Seven Days in New Crete Paperback – 1 Jun 1975
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No one else offers his precise combination of eroticism, nightmare and epigram (Guardian) --This text refers to an alternate Paperback edition.
About the Author
Robert Graves was born in 1895 in Wimbledon. He went from school to the First World War, where he became a captain in the Royal Welch Fusiliers and was seriously wounded at the Battle of the Somme. He wrote his autobiography, Goodbye to All That, in 1929, and it was soon established as a modern classic. He died on 7 December 1985 in Majorca, his home since 1929. --This text refers to an alternate Paperback edition.
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The society is based largely on Graves' own reconstruction of prehistoric Greece and the Aegean, as suggested in the novel "Hercules My Shipmate" (also, I believe, published as "The Golden Fleece"), and set out more fully in "The White Goddess" and the introduction and notes in "The Greek Myths." The latter two books are formally non-fiction, but "The White Goddess" is, in my opinion, probably the best fantasy novel ever written which does not have a developed narrative or an obvious plot. (Not a view Graves would have appreciated.)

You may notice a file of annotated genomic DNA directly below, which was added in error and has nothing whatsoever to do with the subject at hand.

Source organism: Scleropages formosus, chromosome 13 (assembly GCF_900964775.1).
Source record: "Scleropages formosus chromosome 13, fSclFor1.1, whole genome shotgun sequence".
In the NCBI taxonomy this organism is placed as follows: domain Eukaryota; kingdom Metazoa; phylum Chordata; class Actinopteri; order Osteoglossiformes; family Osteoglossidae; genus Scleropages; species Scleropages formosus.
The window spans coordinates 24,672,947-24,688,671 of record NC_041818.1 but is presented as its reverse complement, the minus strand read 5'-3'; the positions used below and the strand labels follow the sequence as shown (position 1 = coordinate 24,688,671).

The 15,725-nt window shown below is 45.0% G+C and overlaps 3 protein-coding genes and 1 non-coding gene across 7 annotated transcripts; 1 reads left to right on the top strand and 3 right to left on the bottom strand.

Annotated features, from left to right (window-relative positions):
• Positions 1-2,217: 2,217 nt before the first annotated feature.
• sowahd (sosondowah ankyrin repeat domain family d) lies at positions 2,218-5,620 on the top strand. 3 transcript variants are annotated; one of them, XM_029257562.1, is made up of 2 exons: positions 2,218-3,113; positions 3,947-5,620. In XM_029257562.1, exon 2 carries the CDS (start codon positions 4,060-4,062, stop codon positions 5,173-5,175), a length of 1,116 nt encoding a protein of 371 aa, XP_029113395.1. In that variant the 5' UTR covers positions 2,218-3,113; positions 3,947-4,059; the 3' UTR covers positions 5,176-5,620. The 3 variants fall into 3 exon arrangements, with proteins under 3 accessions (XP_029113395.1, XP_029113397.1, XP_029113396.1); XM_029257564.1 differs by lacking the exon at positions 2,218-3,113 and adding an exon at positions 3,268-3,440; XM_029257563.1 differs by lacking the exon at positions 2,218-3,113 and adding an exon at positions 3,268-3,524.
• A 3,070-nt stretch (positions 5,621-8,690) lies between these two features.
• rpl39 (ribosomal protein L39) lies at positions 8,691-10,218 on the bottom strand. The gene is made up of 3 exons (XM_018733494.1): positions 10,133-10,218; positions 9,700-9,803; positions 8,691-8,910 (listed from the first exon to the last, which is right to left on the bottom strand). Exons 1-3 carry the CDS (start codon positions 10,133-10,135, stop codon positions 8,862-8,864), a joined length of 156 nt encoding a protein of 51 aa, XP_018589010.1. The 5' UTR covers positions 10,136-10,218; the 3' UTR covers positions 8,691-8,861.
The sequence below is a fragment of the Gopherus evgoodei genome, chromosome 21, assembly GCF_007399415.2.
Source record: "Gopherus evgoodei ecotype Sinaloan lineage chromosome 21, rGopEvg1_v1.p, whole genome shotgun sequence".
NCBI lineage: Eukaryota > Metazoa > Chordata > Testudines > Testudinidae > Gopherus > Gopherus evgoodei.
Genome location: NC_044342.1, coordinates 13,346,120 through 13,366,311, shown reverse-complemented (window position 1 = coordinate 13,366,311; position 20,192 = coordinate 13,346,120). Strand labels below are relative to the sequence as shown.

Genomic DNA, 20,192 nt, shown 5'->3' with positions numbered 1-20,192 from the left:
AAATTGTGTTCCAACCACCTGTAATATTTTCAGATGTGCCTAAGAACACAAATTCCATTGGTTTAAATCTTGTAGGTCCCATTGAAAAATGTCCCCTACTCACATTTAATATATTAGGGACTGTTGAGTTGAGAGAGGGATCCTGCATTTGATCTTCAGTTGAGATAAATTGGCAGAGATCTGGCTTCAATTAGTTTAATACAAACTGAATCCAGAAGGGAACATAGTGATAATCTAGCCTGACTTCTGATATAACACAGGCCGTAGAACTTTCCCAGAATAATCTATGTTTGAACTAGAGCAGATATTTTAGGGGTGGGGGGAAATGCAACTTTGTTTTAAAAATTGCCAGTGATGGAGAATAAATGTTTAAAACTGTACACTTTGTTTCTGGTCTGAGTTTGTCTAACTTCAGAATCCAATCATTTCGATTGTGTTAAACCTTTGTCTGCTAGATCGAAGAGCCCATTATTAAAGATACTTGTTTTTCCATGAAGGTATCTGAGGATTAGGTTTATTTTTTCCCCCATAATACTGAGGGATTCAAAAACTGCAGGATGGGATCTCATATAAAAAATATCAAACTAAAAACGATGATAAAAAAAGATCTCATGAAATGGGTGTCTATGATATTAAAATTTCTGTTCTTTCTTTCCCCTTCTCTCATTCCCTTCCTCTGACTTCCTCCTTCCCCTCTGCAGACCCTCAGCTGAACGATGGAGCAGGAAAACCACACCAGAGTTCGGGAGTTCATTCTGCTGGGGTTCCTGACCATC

"Seven Days in New Crete" does have a narrative, however. It was much admired by Fritz Leiber, a science fiction and fantasy writer of distinction, and a fine critic, who explored alternative societies in some of his own writings. (Mainly dystopian; as L. Sprague de Camp warned science fiction writers, utopias are insipid by virtue of their perfection). "Seven Days" is sure to intrigue anyone who has enjoyed Graves' books about antiquity, but it would be a poor introduction to his work. Those interested in utopian fiction in general will probably also find it of considerable interest.